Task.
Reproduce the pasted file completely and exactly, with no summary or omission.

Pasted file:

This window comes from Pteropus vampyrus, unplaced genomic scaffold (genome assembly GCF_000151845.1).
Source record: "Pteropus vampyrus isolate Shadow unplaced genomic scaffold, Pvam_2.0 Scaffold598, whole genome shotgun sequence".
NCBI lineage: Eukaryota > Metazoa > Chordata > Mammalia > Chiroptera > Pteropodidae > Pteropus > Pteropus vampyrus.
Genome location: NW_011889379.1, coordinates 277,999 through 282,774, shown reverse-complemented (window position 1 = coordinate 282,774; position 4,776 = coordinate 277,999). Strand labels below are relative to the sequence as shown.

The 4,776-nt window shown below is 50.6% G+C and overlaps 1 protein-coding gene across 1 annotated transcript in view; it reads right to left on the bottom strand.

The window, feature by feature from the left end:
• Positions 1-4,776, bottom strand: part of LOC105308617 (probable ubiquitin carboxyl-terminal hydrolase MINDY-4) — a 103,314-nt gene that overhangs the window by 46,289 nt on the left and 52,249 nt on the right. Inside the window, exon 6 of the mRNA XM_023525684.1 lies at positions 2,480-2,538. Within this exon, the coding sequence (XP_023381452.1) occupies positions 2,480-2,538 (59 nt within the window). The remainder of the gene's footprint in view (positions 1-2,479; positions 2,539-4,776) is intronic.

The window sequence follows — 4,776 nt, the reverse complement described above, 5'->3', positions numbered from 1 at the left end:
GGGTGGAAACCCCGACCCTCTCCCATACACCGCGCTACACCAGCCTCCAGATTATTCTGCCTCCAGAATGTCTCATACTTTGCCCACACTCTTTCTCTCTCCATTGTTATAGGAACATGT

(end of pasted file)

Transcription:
This window comes from Pteropus vampyrus, unplaced genomic scaffold (genome assembly GCF_000151845.1).
Source record: "Pteropus vampyrus isolate Shadow unplaced genomic scaffold, Pvam_2.0 Scaffold598, whole genome shotgun sequence".
NCBI lineage: Eukaryota > Metazoa > Chordata > Mammalia > Chiroptera > Pteropodidae > Pteropus > Pteropus vampyrus.
Genome location: NW_011889379.1, coordinates 277,999 through 282,774, shown reverse-complemented (window position 1 = coordinate 282,774; position 4,776 = coordinate 277,999). Strand labels below are relative to the sequence as shown.

The 4,776-nt window shown below is 50.6% G+C and overlaps 1 protein-coding gene across 1 annotated transcript in view; it reads right to left on the bottom strand.

The window, feature by feature from the left end:
• Positions 1-4,776, bottom strand: part of LOC105308617 (probable ubiquitin carboxyl-terminal hydrolase MINDY-4) — a 103,314-nt gene that overhangs the window by 46,289 nt on the left and 52,249 nt on the right. Inside the window, exon 6 of the mRNA XM_023525684.1 lies at positions 2,480-2,538. Within this exon, the coding sequence (XP_023381452.1) occupies positions 2,480-2,538 (59 nt within the window). The remainder of the gene's footprint in view (positions 1-2,479; positions 2,539-4,776) is intronic.

The window sequence follows — 4,776 nt, the reverse complement described above, 5'->3', positions numbered from 1 at the left end:
GGGTGGAAACCCCGACCCTCTCCCATACACCGCGCTACACCAGCCTCCAGATTATTCTGCCTCCAGAATGTCTCATACTTTGCCCACACTCTTTCTCTCTCCATTGTTATAGGAACATGT